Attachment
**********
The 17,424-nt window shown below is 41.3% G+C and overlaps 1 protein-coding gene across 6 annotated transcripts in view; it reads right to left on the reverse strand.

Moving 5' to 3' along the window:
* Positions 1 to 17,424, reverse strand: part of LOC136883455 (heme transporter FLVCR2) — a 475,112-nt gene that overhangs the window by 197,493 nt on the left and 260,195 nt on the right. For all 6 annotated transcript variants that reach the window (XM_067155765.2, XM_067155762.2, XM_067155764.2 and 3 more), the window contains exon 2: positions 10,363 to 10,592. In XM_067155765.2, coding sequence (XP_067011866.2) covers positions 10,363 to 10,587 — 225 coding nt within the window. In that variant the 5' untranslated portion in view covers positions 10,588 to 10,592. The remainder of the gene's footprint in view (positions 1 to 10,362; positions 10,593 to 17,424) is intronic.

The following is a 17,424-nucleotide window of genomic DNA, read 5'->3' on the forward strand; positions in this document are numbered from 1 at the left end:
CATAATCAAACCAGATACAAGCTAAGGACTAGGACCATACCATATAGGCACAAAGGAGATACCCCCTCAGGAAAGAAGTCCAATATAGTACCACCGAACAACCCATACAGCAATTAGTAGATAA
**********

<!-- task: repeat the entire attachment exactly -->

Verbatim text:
The 17,424-nt window shown below is 41.3% G+C and overlaps 1 protein-coding gene across 6 annotated transcripts in view; it reads right to left on the reverse strand.

Moving 5' to 3' along the window:
* Positions 1 to 17,424, reverse strand: part of LOC136883455 (heme transporter FLVCR2) — a 475,112-nt gene that overhangs the window by 197,493 nt on the left and 260,195 nt on the right. For all 6 annotated transcript variants that reach the window (XM_067155765.2, XM_067155762.2, XM_067155764.2 and 3 more), the window contains exon 2: positions 10,363 to 10,592. In XM_067155765.2, coding sequence (XP_067011866.2) covers positions 10,363 to 10,587 — 225 coding nt within the window. In that variant the 5' untranslated portion in view covers positions 10,588 to 10,592. The remainder of the gene's footprint in view (positions 1 to 10,362; positions 10,593 to 17,424) is intronic.

The following is a 17,424-nucleotide window of genomic DNA, read 5'->3' on the forward strand; positions in this document are numbered from 1 at the left end:
CATAATCAAACCAGATACAAGCTAAGGACTAGGACCATACCATATAGGCACAAAGGAGATACCCCCTCAGGAAAGAAGTCCAATATAGTACCACCGAACAACCCATACAGCAATTAGTAGATAA